Brain-Computer Interface Research

Part of the series SpringerBriefs in Electrical and Computer Engineering pp 105-114


Near-Instantaneous Classification of Perceptual States from Cortical Surface Recordings

  • Kai J. MillerAffiliated withDepartment of Neurosurgery, Stanford UniversityProgram in Neurobiology and Behavior, University of Washington Email author 
  • , Gerwin SchalkAffiliated withNational Center for Adaptive Neurotechnologies, Wadsworth Center
  • , Dora HermesAffiliated withDepartment of Psychology, Stanford University
  • , Jeffrey G. OjemannAffiliated withProgram in Neurobiology and Behavior, University of WashingtonDepartment of Neurological Surgery, University of WashingtonCenter for Sensorimotor Neural Engineering, University of Washington
  • , Rajesh P. N. RaoAffiliated withProgram in Neurobiology and Behavior, University of WashingtonComputer Science and Engineering, University of WashingtonCenter for Sensorimotor Neural Engineering, University of Washington Email author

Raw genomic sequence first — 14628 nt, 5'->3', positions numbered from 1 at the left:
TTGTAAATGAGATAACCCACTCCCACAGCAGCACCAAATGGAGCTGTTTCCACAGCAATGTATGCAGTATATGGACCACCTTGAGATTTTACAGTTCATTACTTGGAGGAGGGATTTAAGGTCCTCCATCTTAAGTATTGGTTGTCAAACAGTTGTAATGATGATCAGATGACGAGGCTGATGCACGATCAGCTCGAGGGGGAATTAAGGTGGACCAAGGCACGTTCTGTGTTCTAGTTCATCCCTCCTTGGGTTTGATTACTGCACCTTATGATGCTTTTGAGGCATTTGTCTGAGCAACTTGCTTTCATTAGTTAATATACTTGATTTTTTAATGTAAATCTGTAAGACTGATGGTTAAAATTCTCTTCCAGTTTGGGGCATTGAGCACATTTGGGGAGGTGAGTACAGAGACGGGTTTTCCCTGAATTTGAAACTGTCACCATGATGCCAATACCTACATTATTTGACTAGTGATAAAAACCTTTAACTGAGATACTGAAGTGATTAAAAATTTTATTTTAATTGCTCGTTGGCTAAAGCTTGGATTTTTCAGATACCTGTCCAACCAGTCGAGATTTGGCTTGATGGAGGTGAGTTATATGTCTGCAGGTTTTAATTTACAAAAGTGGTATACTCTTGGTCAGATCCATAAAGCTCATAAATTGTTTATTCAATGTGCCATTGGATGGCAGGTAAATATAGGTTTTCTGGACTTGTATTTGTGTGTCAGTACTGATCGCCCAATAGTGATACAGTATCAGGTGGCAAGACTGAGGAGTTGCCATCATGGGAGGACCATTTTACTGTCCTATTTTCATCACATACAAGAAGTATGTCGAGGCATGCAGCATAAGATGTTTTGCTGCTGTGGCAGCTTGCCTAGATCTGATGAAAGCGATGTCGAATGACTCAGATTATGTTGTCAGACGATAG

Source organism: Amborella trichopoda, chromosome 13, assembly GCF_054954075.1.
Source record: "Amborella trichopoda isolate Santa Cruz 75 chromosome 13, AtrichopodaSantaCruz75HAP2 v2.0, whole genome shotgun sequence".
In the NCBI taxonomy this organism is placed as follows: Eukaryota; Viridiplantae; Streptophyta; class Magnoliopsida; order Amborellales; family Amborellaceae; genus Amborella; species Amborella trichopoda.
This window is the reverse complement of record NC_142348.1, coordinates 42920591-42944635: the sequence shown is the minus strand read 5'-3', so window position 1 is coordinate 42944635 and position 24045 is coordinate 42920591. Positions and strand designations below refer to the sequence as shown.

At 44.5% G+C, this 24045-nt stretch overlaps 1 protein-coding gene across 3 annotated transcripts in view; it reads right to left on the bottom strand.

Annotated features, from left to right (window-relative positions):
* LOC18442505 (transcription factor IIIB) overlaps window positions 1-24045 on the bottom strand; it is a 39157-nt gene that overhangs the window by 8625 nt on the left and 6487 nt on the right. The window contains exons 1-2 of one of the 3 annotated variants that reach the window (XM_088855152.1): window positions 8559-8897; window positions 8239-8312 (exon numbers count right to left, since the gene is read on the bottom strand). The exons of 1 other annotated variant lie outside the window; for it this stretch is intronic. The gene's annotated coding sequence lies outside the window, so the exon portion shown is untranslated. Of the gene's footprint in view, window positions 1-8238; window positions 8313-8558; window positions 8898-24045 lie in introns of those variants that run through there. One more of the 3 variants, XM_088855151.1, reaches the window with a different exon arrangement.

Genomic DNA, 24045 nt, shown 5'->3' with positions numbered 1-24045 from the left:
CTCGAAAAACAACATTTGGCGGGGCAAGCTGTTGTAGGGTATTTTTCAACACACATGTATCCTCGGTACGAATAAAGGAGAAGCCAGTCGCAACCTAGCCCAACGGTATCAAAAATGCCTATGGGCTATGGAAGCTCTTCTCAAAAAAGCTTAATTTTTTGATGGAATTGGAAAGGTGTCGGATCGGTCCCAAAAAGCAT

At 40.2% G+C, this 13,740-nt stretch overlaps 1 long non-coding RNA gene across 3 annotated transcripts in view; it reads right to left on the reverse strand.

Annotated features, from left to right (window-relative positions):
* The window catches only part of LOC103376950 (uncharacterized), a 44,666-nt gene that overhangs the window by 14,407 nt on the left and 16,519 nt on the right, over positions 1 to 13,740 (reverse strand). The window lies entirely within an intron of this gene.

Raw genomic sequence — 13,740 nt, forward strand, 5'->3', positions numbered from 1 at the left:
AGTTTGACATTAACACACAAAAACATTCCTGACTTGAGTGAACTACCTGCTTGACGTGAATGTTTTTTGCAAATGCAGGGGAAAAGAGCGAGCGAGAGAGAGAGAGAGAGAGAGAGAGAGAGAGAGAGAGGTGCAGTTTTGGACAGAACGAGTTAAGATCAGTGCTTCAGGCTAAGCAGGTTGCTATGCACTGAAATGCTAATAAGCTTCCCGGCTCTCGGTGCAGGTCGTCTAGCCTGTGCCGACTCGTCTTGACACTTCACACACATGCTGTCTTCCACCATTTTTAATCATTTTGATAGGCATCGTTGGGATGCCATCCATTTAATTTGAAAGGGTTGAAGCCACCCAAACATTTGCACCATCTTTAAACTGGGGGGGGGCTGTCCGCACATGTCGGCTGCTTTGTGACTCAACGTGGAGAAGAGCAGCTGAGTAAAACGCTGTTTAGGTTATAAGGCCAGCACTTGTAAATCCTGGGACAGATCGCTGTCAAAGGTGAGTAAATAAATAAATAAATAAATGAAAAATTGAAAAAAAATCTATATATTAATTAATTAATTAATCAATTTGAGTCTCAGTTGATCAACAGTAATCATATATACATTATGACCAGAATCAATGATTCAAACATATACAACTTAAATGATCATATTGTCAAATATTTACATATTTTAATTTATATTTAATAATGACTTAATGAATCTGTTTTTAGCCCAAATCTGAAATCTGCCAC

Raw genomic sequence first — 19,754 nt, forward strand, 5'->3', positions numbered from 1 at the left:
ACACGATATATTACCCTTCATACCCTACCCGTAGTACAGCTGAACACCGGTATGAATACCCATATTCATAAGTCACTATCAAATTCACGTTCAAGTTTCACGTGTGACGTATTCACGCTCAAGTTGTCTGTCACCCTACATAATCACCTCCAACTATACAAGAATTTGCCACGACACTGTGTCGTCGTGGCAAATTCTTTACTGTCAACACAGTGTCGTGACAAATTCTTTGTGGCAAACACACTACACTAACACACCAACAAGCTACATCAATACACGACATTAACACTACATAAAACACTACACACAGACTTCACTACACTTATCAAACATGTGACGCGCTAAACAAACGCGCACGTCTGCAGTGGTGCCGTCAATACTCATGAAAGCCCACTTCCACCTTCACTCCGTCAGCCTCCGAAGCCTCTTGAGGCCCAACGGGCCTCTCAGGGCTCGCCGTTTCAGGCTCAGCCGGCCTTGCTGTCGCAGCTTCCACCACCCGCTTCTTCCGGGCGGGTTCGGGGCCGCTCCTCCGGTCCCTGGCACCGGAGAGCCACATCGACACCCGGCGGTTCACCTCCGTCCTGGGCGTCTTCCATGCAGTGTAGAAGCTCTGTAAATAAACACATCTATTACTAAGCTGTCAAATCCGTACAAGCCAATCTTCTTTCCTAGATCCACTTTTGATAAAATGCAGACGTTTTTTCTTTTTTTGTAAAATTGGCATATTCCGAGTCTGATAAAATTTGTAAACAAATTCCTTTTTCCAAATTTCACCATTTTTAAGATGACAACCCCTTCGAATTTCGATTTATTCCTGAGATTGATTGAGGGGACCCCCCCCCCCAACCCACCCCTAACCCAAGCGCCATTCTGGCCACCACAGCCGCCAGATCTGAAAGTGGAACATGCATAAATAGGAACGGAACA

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Human visual processing is of such complexity that, despite decades of focused research, many basic questions remain unanswered. Although we know that the inferotemporal cortex is a key region in object recognition, we don’t fully understand its physiologic role in brain function, nor do we have the full set of tools to explore this question. Here we show that electrical potentials from the surface of the human brain contain enough information to decode a subject’s perceptual state accurately, and with fine temporal precision. Electrocorticographic (ECoG) arrays were placed over the inferotemporal cortical areas of seven subjects. Pictures of faces and houses were quickly presented while each subject performed a simple visual task. Results showed that two well-known types of brain signals—event-averaged broadband power and event-averaged raw potential—can independently or together be used to classify the presented image. When applied to continuously recorded brain activity, our decoding technique could accurately predict whether each stimulus was a face, house, or neither, with ~20 ms timing error. These results provide a roadmap for improved brain-computer interfacing tools to help neurosurgeons, research scientists, engineers, and, ultimately, patients.


Human vision Electrocorticography Broadband power Event-related potential Fusiform cortex